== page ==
Best Chance Yet

MH370 Search Is Back on—This Time With Robots

A Texas-based company will use a swarm of drones to comb a desolate patch of the Indian Ocean and perhaps solve aviation’s greatest mystery.


Courtesy Ocean Infinity

The search for Malaysia Airlines Flight 370 is set to be resumed, almost a year after it was postponed indefinitely.

The Daily Beast has learned that Ocean Infinity, a company based in Houston, Texas, that is negotiating with the Malaysian government to undertake the search on a “no-find, no-fee bounty” principle is now sending its search vessel to begin an operation early in January.

Mark Antelme, a spokesman for Ocean Infinity, confirmed to The Daily Beast that although the company still does not have a final contract in place with the Malaysians it has decided to get its search vessel, Seabed Contractor, to the Indian Ocean.

MH370 disappeared into the southern Indian Ocean—one of the remotest and most turbulent areas of ocean on the globe—in March 2014, along with 239 passengers and crew.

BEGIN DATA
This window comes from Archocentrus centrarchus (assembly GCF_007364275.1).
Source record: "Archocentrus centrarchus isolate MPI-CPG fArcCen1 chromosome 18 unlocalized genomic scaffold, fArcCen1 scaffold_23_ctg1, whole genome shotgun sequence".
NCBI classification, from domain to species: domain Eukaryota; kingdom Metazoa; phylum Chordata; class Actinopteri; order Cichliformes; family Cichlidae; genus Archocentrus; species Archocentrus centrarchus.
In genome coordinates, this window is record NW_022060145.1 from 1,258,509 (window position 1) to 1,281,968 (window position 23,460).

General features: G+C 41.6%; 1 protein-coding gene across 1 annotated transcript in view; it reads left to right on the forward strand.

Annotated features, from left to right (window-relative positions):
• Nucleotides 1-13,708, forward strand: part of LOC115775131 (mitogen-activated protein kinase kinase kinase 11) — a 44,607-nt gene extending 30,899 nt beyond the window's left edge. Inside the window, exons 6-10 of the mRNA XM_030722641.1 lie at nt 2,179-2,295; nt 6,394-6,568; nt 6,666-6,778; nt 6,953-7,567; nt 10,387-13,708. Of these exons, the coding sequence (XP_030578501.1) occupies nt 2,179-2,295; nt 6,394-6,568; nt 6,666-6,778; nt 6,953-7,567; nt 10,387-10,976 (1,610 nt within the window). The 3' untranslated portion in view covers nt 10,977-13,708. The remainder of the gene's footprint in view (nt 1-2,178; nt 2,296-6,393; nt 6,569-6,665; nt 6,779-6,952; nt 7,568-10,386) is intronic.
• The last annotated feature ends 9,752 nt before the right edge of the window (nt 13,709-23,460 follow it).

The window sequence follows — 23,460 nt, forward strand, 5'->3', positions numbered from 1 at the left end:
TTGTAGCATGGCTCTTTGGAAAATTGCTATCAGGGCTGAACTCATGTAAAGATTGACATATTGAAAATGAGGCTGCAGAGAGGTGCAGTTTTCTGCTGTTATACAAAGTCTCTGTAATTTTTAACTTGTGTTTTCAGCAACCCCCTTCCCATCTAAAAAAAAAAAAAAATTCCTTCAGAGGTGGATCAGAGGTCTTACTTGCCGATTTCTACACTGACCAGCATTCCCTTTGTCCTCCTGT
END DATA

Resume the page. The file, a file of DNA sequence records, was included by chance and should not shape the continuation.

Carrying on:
The renewed search is a race against time. A weather window between December and March offers the best opportunity to work at the search site in the southern Indian Ocean. Seizing this window is vital for Ocean Infinity because they are deploying a new technology that is not suited to severe sea conditions. Moreover, Ocean Infinity is committed to complete the search in 90 days.

The original search came up empty after 966 days of operations deploying a fleet of six vessels at a cost of at least $150 million.